According to Newsday, “Deyalsingh said because of the success of free access to the flu vaccine at health institutions, people were more laid back about getting vaccinated. ‘We are now suffering from our success through free access, because no one is dying again. The population goes into a state of apathy. They are now lulled into a state of drowsiness. It’s no longer a factor, nobody is dying due to influenza.’”
Unless these statements are based on the results of data collection—and I doubt they are—personal opinions should not be given as the reason for reduced interest in receiving flu vaccines. There are numerous possible reasons as to why there is a perceived reduction in people taking the flu vaccines. Personal speculation published in the name of a health organisation that predicates its reputation on scientific validity decreases trust.
The report went on: “He (Deyalsingh) said it was possible to vaccinate everyone and still get deaths from the influenza virus. ‘I am not going to stand here and say if you get vaccinated against the influenza virus you will not get influenza and die. It is possible.’”
When explaining the purpose of a pharmaceutical product, it is sufficient to refer queries regarding its properties to (or appropriately cite from) the information page of the body responsible for releasing official information, which is usually the body responsible for manufacture and/or regulation.
The purpose is to ensure the public is aware that local authorities align to and rely on systems that are much bigger than our country. The health ministry is also responsible for communicating this information in a way that makes it accessible and understandable to the population.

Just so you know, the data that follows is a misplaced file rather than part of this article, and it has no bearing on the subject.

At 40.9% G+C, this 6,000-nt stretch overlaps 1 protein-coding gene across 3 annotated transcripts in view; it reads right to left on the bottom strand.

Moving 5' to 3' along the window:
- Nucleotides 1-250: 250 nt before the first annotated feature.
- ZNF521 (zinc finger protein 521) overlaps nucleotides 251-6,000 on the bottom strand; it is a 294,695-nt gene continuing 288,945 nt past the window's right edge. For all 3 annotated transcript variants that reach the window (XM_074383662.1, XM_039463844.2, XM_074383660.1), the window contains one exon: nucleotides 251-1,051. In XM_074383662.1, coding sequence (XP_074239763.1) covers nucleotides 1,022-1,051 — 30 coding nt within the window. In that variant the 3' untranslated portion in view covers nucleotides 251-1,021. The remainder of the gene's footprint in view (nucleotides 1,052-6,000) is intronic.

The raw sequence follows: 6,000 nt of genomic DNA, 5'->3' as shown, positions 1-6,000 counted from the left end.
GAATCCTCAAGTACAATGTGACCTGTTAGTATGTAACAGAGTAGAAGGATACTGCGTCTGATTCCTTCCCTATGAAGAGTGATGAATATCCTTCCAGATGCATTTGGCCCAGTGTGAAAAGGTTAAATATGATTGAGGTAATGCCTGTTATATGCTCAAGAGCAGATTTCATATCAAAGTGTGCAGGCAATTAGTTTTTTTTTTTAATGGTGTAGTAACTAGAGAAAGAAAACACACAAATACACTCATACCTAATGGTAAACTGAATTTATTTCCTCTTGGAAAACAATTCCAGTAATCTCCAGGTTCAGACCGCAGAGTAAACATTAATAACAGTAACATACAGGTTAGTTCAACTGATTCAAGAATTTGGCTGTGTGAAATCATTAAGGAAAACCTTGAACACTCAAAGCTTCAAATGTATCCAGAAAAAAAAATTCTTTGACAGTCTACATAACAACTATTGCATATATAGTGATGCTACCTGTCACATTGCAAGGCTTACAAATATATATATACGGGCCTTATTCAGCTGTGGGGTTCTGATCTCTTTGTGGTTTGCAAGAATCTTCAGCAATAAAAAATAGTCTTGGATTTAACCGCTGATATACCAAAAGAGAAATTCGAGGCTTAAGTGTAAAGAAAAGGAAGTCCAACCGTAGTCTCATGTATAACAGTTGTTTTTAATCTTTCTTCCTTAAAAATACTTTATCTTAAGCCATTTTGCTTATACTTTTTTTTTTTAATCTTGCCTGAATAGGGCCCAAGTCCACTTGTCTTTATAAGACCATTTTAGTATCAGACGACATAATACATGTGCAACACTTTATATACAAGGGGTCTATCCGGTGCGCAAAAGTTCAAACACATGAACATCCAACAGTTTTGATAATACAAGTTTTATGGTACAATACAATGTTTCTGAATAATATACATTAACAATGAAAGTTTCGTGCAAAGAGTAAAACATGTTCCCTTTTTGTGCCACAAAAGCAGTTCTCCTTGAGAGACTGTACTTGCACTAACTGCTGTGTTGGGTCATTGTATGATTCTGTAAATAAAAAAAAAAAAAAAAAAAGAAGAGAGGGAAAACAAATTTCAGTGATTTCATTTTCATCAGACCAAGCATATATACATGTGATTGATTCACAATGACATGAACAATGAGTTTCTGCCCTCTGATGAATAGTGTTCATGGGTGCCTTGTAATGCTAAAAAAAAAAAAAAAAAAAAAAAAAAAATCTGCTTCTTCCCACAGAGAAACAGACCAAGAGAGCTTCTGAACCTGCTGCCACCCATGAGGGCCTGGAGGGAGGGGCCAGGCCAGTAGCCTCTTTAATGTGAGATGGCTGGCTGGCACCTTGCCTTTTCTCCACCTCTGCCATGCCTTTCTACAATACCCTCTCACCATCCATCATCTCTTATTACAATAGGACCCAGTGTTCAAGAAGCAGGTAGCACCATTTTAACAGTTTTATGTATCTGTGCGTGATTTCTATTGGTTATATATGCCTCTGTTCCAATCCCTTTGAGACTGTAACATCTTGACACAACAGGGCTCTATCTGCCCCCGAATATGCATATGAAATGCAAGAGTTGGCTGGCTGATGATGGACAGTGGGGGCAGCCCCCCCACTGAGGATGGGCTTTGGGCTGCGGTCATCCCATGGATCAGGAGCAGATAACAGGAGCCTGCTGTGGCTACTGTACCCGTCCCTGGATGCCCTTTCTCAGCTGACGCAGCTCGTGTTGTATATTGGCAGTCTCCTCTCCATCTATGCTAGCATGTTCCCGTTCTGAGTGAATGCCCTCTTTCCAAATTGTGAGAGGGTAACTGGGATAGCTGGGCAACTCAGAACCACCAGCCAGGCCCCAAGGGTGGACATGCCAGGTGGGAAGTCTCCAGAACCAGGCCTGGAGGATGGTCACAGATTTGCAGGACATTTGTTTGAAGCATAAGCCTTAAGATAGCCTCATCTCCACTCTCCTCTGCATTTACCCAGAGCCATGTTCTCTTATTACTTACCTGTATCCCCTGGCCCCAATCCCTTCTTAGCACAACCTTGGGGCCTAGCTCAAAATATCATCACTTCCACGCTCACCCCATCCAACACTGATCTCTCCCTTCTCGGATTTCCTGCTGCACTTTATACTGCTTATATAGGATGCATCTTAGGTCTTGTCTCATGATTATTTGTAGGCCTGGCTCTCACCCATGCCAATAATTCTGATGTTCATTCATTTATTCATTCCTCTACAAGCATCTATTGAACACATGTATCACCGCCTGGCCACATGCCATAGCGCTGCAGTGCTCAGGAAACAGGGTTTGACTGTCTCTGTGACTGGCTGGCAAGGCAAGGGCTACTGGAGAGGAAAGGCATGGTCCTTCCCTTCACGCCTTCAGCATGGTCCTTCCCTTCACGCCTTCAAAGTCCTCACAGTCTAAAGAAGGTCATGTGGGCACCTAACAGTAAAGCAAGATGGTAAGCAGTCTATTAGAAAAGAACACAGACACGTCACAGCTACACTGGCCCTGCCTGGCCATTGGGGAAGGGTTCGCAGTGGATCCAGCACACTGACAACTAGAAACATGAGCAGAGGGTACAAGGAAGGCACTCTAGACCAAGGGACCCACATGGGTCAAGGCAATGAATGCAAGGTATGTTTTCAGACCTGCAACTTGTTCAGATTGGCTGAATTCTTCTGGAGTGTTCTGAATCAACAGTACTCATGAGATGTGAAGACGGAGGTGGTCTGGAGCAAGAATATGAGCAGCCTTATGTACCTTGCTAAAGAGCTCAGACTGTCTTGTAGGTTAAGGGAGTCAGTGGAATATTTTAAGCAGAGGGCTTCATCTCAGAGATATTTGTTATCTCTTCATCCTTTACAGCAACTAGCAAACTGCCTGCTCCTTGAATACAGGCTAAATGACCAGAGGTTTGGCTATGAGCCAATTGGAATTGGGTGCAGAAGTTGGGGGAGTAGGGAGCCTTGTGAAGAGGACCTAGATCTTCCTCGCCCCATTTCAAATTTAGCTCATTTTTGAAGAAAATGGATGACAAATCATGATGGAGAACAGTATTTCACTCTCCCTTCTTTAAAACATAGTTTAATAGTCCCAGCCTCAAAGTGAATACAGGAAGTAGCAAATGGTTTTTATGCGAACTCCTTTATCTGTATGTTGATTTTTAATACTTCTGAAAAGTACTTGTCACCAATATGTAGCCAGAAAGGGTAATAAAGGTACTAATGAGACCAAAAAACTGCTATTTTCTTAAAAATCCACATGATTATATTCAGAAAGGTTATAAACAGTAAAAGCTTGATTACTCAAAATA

The information on the limits and benefits of a product should be presented in a way that allows an individual to make an informed choice.
Mr Deyalsingh reportedly said: “The vaccine we are receiving now is based upon the best estimation of the scientists as to what the influenza virus will look like and (they) formulate a vaccination based on assumption or guesswork.”
Scientists DO NOT do guesswork. Using computers to make projections that create models that are used to design vaccines is based on sound scientific principles. This is not the same as guesswork. The scientific process is detailed, sequential and based on the analysis of hard data. The outcome of the scientific process may be limited by the data available or the technology used.
Statements like this, if not carefully thought through, may raise doubts about the credibility of the scientific process that is used to produce vaccines. Each individual has the right to access information and to understand the limits of what is administered to them, but these limits do not necessarily reflect a lack of credibility in the systems used to create them.
Mr Deyalsingh reportedly said: “If you are already immuno-compromised and live in an area like Greenvale, we will vaccinate everybody. That would introduce herd immunity, where sufficient people in a population will be vaccinated, which would make the spread of the virus from one person to another much more difficult.”
Vaccinating everyone in a small community like Greenvale is not sufficient for the creation of “herd immunity”. This demands a level of vaccination that ranges from 83% to 94% of a population—which usually refers to the population of a country—to result in the level of immunity required for the label “herd immunity”.
It is important to carefully check one’s understanding of scientific terms and use them in the proper context. If mistakes are made they should be followed up by publications that correct the error. This creates consistency in reinforcing understanding of terms that may be used to communicate frequently with the public on issues such as vaccination.
Making it a point to take corrections seriously sends a message that adherence to standards and clear communication regarding health and safety is critical to building trust in the local health authorities.